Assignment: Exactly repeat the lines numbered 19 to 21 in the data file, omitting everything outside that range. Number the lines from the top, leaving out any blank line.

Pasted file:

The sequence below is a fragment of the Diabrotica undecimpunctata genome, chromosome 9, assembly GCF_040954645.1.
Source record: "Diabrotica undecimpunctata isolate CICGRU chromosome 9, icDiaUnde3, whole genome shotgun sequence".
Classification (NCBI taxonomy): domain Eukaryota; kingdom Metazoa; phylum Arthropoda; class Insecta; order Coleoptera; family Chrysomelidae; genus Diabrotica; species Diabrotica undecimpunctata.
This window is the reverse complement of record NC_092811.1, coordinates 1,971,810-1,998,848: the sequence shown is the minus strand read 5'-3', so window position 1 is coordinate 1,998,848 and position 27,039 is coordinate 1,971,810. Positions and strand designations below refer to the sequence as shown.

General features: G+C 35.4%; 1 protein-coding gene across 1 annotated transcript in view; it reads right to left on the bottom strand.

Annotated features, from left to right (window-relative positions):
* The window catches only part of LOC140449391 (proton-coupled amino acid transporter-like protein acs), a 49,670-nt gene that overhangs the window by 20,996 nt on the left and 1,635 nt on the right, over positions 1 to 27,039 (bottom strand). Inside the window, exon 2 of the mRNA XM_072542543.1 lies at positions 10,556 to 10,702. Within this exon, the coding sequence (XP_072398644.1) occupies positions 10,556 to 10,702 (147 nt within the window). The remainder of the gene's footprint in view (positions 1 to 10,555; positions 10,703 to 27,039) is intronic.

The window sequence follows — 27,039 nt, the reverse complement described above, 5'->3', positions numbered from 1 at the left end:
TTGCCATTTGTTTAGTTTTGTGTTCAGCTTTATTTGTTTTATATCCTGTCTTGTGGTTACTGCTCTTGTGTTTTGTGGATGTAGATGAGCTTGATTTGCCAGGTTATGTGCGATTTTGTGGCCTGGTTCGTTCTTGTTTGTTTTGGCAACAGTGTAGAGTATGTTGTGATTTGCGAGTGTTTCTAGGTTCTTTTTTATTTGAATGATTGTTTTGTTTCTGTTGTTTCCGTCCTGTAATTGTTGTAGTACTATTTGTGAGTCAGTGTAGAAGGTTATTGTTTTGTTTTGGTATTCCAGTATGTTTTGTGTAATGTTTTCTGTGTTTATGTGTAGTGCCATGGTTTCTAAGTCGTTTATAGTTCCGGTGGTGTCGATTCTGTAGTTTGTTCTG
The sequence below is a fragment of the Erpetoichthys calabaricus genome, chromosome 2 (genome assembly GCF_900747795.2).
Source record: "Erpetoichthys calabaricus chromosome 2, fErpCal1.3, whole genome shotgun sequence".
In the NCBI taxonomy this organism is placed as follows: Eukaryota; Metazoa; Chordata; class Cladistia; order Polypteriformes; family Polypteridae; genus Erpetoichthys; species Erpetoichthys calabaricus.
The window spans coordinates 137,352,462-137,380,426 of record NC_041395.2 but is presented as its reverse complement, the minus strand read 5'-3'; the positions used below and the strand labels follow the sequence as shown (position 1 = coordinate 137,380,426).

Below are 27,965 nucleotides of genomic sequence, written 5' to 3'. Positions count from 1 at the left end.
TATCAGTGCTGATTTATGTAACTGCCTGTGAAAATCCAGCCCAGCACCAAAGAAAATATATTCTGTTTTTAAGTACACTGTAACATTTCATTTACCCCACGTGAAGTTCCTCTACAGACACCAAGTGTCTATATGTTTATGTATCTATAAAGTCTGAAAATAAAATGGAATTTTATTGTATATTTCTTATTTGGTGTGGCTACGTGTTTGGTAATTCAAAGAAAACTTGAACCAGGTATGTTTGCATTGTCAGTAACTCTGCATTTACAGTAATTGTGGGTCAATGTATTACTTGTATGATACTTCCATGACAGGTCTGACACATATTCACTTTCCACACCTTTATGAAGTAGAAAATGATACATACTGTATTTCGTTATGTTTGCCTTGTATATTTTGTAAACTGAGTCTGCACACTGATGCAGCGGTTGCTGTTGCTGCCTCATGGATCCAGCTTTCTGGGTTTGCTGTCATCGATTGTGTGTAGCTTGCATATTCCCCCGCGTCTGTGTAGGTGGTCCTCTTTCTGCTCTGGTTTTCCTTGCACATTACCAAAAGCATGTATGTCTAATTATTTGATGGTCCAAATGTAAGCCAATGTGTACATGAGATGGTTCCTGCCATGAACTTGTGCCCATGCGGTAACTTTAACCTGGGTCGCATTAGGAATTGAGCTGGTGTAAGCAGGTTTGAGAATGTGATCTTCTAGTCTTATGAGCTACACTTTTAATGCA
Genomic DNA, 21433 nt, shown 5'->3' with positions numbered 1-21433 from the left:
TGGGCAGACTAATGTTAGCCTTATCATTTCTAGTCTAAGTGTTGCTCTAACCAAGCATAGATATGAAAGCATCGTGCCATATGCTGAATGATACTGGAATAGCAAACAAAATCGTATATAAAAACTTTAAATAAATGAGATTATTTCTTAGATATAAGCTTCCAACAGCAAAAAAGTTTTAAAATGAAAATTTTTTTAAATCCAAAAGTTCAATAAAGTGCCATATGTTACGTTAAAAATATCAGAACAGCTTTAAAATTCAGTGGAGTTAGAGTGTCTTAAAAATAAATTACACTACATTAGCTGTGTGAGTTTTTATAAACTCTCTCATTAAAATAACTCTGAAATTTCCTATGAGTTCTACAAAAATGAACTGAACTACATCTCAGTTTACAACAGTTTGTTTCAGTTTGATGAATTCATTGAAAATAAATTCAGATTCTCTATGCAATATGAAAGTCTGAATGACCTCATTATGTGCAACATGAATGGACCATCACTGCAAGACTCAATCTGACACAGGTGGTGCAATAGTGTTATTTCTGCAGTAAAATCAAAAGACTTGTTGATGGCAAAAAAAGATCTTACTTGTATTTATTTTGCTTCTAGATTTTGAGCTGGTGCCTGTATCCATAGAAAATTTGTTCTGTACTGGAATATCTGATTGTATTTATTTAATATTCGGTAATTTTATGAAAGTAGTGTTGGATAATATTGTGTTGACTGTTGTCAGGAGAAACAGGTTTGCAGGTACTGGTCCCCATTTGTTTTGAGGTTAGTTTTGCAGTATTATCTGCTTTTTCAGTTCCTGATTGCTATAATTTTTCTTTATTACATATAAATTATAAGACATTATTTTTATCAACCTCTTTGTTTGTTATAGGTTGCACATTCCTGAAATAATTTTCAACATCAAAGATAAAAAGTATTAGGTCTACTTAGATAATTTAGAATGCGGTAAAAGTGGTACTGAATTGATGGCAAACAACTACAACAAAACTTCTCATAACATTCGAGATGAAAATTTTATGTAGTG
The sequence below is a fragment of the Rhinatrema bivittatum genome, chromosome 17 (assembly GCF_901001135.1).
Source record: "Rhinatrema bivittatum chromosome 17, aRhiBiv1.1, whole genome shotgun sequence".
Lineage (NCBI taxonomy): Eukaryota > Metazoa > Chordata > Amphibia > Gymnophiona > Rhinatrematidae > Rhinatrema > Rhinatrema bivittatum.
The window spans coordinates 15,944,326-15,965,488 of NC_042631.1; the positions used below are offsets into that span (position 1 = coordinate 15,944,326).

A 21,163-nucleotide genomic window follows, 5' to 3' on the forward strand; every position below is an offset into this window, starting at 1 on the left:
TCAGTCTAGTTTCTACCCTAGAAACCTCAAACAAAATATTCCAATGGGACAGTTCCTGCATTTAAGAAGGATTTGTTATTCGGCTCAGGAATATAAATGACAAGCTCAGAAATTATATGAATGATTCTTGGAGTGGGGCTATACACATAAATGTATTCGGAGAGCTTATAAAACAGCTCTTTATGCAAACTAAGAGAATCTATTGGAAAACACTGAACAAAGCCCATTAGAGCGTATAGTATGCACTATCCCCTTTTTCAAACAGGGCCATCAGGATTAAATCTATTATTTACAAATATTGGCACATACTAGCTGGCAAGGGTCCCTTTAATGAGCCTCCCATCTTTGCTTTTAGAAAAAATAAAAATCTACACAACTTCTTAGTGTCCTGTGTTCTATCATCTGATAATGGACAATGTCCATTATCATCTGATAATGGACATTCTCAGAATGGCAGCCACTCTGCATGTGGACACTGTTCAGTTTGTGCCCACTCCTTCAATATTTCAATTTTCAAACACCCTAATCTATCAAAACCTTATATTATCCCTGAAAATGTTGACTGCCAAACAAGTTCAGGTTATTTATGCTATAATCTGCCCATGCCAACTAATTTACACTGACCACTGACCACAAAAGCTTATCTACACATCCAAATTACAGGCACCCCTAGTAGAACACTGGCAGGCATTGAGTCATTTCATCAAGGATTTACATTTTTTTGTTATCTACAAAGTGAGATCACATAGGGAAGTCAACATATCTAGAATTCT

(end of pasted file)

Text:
Source record: "Rhinatrema bivittatum chromosome 17, aRhiBiv1.1, whole genome shotgun sequence".
Lineage (NCBI taxonomy): Eukaryota > Metazoa > Chordata > Amphibia > Gymnophiona > Rhinatrematidae > Rhinatrema > Rhinatrema bivittatum.
The window spans coordinates 15,944,326-15,965,488 of NC_042631.1; the positions used below are offsets into that span (position 1 = coordinate 15,944,326).